Despite the large and growing population of Muslims in the United States, a paucity of research exists on the variables that may impact health status among members of this distinct cultural group. We address the lack of research by identifying correlates of self-rated health among a community sample of Muslims in the United States (N = 269). We examine the effects of demographic characteristics, health behaviors, psychological health, and contextual factors in the form of discrimination and spirituality. The results of our sequential logistic regression indicate that Muslims who were younger, married, had a graduate degree, and prayed more frequently were more likely to report higher levels of self-rated health. Conversely, respondents who reported clinically significant levels of depressive symptoms and those who reported being singled out by law enforcement as a result of being a Muslim were more likely to report poorer self-rated health. We conclude by discussing the implications of the results for social work practice with Muslims.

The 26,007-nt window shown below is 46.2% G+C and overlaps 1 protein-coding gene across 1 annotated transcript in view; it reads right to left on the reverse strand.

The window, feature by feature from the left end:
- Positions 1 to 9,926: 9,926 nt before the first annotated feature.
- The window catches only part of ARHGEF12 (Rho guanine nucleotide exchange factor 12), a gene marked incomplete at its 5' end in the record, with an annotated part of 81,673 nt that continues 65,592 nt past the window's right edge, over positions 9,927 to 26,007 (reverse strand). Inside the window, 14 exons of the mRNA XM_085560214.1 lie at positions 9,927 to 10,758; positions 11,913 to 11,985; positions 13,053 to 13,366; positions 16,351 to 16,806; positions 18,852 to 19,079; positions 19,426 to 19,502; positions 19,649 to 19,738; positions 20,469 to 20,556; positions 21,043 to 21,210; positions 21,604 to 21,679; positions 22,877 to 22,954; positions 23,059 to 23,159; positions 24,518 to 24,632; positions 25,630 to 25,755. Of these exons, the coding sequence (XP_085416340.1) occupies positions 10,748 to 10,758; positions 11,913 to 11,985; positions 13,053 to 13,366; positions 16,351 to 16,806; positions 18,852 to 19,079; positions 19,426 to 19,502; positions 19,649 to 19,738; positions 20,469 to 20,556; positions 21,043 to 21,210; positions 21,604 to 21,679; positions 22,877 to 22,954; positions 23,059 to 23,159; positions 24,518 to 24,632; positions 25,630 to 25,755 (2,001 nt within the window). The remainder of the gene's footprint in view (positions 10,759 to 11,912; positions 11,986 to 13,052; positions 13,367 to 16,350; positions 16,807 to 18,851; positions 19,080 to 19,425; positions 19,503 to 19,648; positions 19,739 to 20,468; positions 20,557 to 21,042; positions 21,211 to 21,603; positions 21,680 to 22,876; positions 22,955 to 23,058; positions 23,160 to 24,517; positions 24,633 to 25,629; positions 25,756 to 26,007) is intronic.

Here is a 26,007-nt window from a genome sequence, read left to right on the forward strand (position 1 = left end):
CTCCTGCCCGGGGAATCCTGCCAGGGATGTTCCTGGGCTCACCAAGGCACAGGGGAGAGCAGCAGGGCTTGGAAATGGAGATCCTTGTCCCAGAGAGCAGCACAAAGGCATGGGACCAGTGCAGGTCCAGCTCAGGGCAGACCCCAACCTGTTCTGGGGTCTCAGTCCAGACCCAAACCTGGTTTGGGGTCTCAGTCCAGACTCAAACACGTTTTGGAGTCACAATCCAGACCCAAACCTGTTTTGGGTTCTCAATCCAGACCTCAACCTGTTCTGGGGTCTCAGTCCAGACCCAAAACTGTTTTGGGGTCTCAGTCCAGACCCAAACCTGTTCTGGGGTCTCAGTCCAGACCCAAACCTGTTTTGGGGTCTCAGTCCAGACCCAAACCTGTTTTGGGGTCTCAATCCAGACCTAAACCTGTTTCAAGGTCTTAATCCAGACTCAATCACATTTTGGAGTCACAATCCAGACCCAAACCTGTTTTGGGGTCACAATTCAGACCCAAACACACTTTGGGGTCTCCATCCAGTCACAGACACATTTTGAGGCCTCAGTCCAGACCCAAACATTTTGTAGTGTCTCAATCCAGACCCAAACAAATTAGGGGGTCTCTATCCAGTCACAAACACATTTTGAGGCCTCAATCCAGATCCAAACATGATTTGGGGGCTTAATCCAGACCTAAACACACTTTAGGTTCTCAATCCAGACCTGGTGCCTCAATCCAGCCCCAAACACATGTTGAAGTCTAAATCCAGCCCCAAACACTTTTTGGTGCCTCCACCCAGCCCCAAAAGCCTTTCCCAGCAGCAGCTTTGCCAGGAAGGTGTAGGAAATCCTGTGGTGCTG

ASJC Scopus subject areas
- Social Sciences (miscellaneous)